RightScale is adding OpenStack and SoftLayer to the list of cloud services that can be managed from its RightScale Cloud Management Platform.
The SoftLayer support is planned for the first quarter next year, and the OpenStack support will follow by the end of the first half, RightScale CEO and founder Michael Crandell said in an interview Thursday. That's a conservative estimate, he added, meaning the OpenStack support could come sooner.
RightScale sells tools to design, deploy and clone server environments in the cloud, and to manage and monitor those servers even across different cloud platforms from different service providers. Its customers include Zynga, CBS Interactive and Intercontinental Hotel Group.
Each cloud platform has its own unique architecture, for example the way its storage systems are designed, so RightScale has to develop a version of its software for each cloud environment. Today it works with Amazon Web Services, Cloud.com, Rackspace, Eucalyptus, Japan's IDC Frontier, and one or two others.
OpenStack is an open-source software platform, developed by Rackspace and NASA, and designed to enable service providers to architect their cloud services in a standard way, so that customers can move workloads among different clouds without being locked in.
Deployments are still at a very early stage but the software is backed by big names including Dell, Hewlett-Packard, Citrix Systems, Cisco Systems and Suse.
Forrester analyst James Staten compared OpenStack to enterprise Java a decade ago, in the sense that it provided a common core for building Java application servers, but each vendor's implementation was unique, so Java apps were never quite portable as hoped.
One effect of OpenStack will be to make it easier for RightScale to adapt its product for many more cloud environments, because OpenStack clouds will share some basic similarities, even if service providers add extensions that make them not entirely interoperable.
But it will also make it easier for RightScale competitors such as CA and BMC Software, and smaller rivals such as Kaava and Abiquo, to compete.
"I think RightScale has a burden right now to try to move its road map forward as fast as possible and differentiate themselves, so they don't get run over by some of the bigger players," Staten said.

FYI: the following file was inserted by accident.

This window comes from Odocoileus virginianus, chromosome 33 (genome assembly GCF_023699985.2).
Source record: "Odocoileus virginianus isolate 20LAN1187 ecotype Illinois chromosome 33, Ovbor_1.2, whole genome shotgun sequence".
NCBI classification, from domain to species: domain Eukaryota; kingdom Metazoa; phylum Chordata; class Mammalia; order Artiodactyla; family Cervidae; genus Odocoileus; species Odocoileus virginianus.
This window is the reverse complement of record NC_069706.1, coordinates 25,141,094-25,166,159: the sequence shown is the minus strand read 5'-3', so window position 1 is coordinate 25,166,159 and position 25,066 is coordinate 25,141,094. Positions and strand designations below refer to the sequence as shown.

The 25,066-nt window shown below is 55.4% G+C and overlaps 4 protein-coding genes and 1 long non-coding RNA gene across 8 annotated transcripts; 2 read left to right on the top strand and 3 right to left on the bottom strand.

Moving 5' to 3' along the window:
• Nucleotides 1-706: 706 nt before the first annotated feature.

"The early lead gives them a lot more insight into how clouds actually work, so they're presumably in the best position to hold onto this lead," he added.
Indeed, RightScale is working on several enhancements to its management platform. On the road map for 2012 are new automation features, including the ability to automate many of the tasks defined in the IT administrators' "run book," which lists the procedures that are supposed to be followed when something goes wrong.
The RightScale platform can already perform many policy- and rules-based tasks automatically, such as spinning up a new server when workloads reach a certain level.
"This would be a layer above that and basically creating workflows," Crandell said.
If a database crashes, for instance, the software will be able to promote a slave to a master database, launch a new slave and begin the replication and backup procedure, all automatically, he said. Today, RightScale users have to trigger those steps manually.
There are countless scenarios covered by run books, and different companies do things in different ways, so RightScale will offer some basic procedures and let companies set up further automated workflows themselves.
It's also working on better auditing capabilities, for Sarbanes-Oxley and other compliance purposes, Crandell said. One of the benefits of the cloud is that it lets people fire up and tear down servers easily, but once a virtual server is gone there's often no record of who created it, how it was created and what it was used for.
RightScale gathers that data and will make it available with new tools and interfaces, so that companies can go back if they need to and see the creation and usage history of their servers.
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